No Degree, No Problem: Updating the approach to candidate qualifications
Professional services firms Ernst & Young (EY), Deloitte, and PricewaterhouseCoopers made headlines recently when their U.K. affiliates publicized the decision to de-emphasize formal education in the recruitment process. Deloitte will be hiding the name of the candidate’s university from recruiters in its search for entry-level talent and EY eliminated the requirement of a college degree altogether. Both of the firms cited the need to diversify their talent pool as the impetus for their policy shift, as well as a desire to focus on the candidate’s attributes that positively correlate with strong job performance.
Increasing employee diversity was a reason given by both EY and Deloitte for re-evaluating their policies on education. But if a directive to diversify comes from the board of directors, that’s as far as it will go, said Bill Ingram, executive vice president of Seven Step RPO. “Diversity and inclusion initiatives work best when they’re organic and in response to legitimate business need, as opposed to a corporate mandate.” In other words, people at all levels need to understand the tangible benefits of inclusion in order to shift company culture.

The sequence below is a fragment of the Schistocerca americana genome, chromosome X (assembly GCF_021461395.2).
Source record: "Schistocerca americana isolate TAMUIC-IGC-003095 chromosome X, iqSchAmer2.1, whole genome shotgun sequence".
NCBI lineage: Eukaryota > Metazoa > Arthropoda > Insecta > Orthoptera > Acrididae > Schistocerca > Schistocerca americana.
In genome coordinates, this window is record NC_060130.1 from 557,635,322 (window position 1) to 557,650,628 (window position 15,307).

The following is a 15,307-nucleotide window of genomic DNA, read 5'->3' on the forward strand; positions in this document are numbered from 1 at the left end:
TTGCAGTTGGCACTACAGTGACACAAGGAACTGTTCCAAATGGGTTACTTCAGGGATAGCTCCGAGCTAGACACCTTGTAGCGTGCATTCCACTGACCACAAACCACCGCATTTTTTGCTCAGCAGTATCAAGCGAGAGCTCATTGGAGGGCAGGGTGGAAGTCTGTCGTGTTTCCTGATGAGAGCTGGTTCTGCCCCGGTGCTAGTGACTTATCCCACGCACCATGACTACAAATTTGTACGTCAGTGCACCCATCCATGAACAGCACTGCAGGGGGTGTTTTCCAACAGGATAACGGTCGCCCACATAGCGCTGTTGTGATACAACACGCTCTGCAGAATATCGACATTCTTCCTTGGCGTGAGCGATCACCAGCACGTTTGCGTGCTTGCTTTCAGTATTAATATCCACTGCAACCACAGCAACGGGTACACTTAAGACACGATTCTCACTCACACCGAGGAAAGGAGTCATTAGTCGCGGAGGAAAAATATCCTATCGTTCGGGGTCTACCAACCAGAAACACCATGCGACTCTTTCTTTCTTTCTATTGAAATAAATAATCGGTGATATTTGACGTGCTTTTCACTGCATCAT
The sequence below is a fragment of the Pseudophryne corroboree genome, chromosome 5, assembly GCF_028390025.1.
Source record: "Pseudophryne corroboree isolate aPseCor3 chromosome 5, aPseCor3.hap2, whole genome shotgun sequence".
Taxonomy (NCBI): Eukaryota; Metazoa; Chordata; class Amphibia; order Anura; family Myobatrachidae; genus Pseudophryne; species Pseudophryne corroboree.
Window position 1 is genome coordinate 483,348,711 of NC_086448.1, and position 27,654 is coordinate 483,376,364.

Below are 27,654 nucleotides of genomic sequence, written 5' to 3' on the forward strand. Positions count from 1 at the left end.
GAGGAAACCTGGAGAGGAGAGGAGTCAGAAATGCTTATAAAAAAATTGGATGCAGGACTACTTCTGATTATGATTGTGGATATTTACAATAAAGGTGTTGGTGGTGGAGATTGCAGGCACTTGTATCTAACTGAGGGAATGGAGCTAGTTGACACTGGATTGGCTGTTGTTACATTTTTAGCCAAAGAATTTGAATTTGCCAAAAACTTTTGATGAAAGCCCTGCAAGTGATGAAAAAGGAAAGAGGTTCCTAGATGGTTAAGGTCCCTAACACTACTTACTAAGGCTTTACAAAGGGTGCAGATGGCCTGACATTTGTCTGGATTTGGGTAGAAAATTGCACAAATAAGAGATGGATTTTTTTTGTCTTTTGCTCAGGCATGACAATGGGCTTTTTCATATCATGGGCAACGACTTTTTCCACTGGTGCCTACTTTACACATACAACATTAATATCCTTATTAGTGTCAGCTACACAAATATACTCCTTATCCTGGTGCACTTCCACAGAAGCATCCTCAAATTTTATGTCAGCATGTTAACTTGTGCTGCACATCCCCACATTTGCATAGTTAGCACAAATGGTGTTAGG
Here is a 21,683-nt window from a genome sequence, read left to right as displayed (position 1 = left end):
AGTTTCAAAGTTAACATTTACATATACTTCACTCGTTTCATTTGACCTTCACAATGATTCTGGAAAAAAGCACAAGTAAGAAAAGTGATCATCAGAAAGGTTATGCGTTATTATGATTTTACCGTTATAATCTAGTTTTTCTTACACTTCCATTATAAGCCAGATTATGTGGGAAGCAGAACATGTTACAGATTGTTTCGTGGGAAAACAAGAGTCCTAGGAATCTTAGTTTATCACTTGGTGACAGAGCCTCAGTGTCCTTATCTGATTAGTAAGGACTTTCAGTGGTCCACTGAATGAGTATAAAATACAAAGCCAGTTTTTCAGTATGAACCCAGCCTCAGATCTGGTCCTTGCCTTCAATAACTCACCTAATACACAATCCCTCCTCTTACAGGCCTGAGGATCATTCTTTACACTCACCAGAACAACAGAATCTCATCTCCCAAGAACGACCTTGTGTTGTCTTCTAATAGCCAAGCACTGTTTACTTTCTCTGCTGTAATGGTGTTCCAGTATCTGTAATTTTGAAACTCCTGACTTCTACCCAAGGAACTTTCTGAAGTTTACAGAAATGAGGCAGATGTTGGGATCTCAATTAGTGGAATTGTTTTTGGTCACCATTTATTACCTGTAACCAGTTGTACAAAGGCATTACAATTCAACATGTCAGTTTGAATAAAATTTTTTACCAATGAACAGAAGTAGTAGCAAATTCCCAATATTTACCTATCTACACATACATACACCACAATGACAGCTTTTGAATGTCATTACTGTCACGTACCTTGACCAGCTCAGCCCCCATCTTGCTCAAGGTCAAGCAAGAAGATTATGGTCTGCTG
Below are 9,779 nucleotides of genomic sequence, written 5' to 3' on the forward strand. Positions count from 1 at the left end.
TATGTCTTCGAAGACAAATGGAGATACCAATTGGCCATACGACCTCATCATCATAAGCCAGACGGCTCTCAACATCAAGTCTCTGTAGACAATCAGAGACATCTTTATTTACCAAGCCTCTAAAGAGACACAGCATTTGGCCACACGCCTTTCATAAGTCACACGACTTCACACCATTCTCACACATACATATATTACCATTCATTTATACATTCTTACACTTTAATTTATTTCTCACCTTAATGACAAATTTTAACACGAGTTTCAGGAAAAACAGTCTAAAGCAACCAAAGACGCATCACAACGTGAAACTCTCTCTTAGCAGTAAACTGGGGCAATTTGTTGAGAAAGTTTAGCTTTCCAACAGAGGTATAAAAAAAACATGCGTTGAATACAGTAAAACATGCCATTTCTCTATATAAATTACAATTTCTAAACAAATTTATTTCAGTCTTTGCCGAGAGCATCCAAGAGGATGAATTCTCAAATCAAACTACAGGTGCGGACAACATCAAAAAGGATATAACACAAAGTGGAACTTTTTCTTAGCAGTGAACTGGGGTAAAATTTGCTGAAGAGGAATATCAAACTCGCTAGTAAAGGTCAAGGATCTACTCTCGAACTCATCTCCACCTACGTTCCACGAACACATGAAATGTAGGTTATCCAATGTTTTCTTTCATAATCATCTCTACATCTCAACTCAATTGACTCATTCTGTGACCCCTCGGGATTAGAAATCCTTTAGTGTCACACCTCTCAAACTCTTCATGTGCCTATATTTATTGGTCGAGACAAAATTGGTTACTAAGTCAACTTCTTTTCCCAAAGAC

When proposing a change to the company’s standard education requirements, it is important to be prepared with other valid and reliable means of selecting candidates. After all, the goal is not to lower hiring standards, it’s to focus on the methods of assessment that directly relate to job performance. For example, EY has been very clear that it will still require candidates to undergo prehire assessments.
You can see the full article as it was originally posted on SHRM.org here.